Holy, Trinity, the ruined church that is both tranquil and spooky, I headed onto to Buckfast Abbey. Not for prayer or contemplation. I didn't have time for that! I was on a mission to purchase something I'ld seen in the Monastic Produce shop.
As you'll find out if you follow the link, the Benedictine tradition has a philosophy of combining prayer and work. The fruits of these labours sometimes result in goods that are sold on to help financially support the communities. There's an eclectic mixture of fleecy scarves, icons and rosaries, toiletries and of course, alcohol. Buckfast Abbey itself is famous, or some would say notorious, for producing a tonic wine, that, depending on viewpoint is either as a carefully crafted well-rounded tipple that perks up the poorly, or the preferred 'fall over juice' for Glaswegians.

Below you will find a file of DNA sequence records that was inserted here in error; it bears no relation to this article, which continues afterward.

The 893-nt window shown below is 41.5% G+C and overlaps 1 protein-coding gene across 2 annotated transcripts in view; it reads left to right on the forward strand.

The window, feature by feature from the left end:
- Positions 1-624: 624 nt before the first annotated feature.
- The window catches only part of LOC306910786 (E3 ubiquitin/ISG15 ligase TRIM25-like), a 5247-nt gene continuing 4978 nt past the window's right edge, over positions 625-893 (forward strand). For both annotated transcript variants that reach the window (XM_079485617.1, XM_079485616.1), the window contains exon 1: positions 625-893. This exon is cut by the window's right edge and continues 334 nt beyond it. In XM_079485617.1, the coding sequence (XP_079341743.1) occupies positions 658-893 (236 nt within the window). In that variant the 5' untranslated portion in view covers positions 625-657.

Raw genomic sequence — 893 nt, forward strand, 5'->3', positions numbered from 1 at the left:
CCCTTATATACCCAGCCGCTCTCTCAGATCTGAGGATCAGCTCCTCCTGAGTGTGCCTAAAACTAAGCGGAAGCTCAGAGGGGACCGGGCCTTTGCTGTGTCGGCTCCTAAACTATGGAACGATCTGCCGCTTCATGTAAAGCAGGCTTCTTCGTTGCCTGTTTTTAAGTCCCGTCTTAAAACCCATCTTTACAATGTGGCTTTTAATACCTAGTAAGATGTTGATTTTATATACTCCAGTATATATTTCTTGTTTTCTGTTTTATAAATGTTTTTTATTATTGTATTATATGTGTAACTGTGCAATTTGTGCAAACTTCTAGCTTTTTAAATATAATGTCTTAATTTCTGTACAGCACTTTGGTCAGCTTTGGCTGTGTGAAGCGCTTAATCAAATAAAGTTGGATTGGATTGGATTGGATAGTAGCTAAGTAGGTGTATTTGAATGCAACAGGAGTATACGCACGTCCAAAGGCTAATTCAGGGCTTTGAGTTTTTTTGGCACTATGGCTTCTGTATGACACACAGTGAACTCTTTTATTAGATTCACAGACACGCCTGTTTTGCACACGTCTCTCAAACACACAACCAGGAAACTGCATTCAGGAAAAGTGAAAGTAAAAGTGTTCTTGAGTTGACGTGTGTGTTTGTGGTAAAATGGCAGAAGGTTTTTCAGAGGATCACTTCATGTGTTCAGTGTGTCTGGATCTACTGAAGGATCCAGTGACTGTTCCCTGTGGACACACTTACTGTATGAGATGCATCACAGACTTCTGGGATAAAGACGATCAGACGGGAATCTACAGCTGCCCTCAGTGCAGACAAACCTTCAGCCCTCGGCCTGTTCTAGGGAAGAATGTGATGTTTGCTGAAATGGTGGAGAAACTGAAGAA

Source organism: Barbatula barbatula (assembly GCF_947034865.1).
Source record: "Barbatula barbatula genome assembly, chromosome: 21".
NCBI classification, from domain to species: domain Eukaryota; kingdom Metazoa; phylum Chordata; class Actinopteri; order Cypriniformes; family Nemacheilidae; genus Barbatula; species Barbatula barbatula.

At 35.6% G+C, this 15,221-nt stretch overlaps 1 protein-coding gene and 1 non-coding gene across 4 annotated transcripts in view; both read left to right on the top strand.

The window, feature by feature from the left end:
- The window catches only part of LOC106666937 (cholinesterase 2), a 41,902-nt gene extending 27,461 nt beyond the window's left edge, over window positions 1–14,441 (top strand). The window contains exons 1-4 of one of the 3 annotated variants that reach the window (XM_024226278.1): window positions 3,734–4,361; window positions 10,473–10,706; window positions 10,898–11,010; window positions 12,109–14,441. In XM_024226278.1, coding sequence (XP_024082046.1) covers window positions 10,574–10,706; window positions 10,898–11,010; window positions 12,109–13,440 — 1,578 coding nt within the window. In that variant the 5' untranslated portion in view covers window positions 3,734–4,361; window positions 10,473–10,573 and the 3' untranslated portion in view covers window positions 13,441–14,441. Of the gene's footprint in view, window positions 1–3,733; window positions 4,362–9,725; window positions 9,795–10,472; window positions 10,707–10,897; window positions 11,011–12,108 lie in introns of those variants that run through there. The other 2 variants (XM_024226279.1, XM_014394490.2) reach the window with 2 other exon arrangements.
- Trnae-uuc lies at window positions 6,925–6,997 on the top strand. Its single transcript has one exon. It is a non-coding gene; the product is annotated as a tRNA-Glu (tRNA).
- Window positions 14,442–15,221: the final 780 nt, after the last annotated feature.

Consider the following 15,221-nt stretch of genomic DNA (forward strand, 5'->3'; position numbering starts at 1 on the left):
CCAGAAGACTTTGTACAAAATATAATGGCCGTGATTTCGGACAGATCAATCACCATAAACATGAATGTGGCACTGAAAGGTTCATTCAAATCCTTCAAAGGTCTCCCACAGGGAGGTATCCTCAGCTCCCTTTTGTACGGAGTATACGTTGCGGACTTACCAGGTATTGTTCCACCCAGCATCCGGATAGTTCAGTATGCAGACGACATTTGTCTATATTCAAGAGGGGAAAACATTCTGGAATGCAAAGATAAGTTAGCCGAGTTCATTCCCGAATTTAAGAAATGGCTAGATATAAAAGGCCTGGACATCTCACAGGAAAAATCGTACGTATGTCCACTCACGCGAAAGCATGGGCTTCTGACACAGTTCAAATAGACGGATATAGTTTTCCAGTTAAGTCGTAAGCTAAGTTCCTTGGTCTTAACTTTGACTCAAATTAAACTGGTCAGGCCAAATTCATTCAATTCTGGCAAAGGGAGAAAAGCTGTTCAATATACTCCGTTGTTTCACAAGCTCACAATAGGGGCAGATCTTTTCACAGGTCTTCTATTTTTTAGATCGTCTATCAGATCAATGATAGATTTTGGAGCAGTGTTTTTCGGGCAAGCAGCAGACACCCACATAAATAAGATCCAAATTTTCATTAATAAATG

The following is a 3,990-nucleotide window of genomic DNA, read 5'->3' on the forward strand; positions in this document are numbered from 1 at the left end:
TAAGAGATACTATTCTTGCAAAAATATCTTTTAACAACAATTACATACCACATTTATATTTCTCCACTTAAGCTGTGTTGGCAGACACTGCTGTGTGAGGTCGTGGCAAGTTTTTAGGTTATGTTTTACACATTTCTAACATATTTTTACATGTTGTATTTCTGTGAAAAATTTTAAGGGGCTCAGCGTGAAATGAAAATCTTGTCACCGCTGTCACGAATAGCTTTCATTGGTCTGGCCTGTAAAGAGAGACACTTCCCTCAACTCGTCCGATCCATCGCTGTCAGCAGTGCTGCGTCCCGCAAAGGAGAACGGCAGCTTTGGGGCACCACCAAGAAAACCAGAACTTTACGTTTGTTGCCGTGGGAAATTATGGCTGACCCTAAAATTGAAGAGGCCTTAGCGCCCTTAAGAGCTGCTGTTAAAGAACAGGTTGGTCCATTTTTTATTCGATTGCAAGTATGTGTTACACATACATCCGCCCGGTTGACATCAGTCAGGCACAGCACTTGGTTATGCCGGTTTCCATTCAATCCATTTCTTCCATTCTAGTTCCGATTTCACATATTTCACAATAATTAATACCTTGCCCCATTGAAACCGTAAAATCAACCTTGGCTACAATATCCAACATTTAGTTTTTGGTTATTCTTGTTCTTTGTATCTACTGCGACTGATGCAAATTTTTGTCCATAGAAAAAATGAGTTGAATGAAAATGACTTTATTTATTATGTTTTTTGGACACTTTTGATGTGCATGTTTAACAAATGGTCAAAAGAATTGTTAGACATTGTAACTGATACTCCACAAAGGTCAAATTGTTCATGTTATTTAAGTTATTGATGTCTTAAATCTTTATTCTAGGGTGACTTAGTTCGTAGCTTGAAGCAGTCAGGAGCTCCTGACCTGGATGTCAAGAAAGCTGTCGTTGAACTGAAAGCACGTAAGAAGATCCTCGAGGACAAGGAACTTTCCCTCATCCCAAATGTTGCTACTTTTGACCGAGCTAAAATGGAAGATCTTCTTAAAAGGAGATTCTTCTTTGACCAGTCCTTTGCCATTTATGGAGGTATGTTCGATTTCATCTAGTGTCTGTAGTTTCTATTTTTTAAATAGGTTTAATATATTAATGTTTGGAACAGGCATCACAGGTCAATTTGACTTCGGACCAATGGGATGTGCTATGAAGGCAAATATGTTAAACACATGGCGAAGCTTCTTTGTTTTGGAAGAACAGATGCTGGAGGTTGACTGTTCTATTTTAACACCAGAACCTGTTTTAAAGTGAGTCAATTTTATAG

Anyway having made my purchase which I'll disclose on a later date, I noticed that the shop stocks items featuring the work of a French monk, Robert de Chaunac, who thankfully continued his work as a fabric designer after entering a monastic order. Follow this link to Google images where you'll find more of his fantastic tapestries. And if you've got a bit more than a few thousand to spare you could always purchase your very own at auction. Otherwise you, like me, will have to make do with popping down the Abbey shop and picking up a poster or postcard on the next visit!